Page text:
I haven’t awaited a death this eagerly since that time the Pope died.
It was way the fuck back in 1995 when I first copped an issue of Vibe magazine. I was on vacation with my parents in Minnesota, and of course I was as bored as motherfucker. I was either at a mall or a convenience store, or maybe I was at a convenience store in a mall, and I saw a copy of that month’s issue of Vibe, with the Wu-Tang Clan on the cover.
I had never copped an issue of Vibe, at that point. I’d seen it on newsstands, going back to its earliest issues, with guys like 2Pac and Snoop Dogg on the cover, but that was never really my thing. I’ve been a hater from jump, and before there was beta male rap to denigrate, there was West Coast rap. But of course I had to cop this new issue. The Wu was my favorite group at the time (natch), and here was Vibe magazine giving them the pub they deserved.
A 14 year-old Bol was too young to understand that Vibe could probably give a rat’s ass about the Wu, and the only reason they were on the cover was because they were having the best year any rap group ever had evar. If only I’d read that Russell Simmons book, about how he was one of the original founders of Vibe, but then he had to quit, because they were hiring too many teh ghey guys. But that didn’t come out until a few years later. No pun intended.
I’ve already told this story both here and on my own site, so I’ll spare you the long version: I got home, copped a subscription, then come to find out every other issue about motherfucking Brandy or somebody. I let the subscription run out, but then my old man got canned from his job and ended up forcing me to reup for two more years, just to get them to stop calling the house. My financial situation has yet to completely recover, to this day.
Fast forward to about 10 years later. I heard a rumor that Vibe magazine had run out of money. The only people they could convince to run an ad were Luster’s Pink Oil Moisturizer, and, of course, the US Army. There was a rumor that there wasn’t gonna be another issue. Then, a few days later, it was announced that they passed a hat around the office – everyone agreed to massive pay cuts and Fridays off, and they’d only print as many issues as they could afford with the money they got from the afro sheen and the baby killers.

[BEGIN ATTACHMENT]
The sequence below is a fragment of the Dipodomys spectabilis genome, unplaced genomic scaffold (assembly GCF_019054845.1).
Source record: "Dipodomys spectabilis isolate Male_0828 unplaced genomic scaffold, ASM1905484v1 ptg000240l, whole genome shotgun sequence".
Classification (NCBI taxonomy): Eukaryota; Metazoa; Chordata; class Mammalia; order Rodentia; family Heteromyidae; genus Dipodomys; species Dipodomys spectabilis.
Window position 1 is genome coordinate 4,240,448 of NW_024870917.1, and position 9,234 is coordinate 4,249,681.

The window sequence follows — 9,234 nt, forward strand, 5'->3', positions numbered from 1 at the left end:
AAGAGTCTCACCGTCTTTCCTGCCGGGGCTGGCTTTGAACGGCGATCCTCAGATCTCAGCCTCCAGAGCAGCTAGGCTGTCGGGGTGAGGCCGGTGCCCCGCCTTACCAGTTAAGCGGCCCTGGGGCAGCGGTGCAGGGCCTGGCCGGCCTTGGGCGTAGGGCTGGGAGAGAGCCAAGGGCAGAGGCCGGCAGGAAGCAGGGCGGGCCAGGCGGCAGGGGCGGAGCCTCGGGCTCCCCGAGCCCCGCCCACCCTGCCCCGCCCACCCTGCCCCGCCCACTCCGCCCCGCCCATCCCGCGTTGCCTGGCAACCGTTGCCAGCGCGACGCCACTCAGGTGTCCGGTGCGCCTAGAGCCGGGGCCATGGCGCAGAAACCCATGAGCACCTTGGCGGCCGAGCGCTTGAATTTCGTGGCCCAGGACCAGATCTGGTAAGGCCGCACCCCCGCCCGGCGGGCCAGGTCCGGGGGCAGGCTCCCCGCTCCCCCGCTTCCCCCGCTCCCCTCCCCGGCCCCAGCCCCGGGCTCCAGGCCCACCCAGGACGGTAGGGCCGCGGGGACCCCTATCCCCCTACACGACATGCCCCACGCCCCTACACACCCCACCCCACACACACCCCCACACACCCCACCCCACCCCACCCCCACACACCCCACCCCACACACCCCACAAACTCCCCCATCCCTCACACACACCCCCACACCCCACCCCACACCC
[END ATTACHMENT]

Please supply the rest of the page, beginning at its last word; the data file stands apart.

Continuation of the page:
I knew, from that point on, that it was only a matter of time before Vibe went out of business. Bonus!
I know – er, I’ve been informed, via Twitter – that we’re supposed to feel sad for Vibe, but the truth of the matter is that Vibe never did anything for me other than take my $20, at a time when I could have used it on the King of Beers. So, why should I be sad to see them go out of business? As Malcolm X once said, chickens coming home to roost never made me sad, it only made me glad. Years later, when I started writing about rap music for a living, so to speak, I never worked for Vibe; Sean Fennessey, the stan who built an online shrine to Kanye West then gave Late Registration a rave review in Pitchfork, worked for Vibe.
Sometimes bad things happen to bad magazines, and this is one of those times. So this afternoon, when you see all of these po-faced tributes to Vibe on Twitter and what have you, think about all of the times when they could have run a feature on someone you actually like, and instead they ran a feature on El Debarge, 25 years after the fact; or that Real Rap issue, with motherfucking Young Jeezy on the cover; or the time they let Elliott Wilson write the top 50 blogs list; or the time they actually sunk so low as to rip off Hip Hop Weekly. And those are just examples from the last year or so. Let’s just be glad there won’t be any more of them.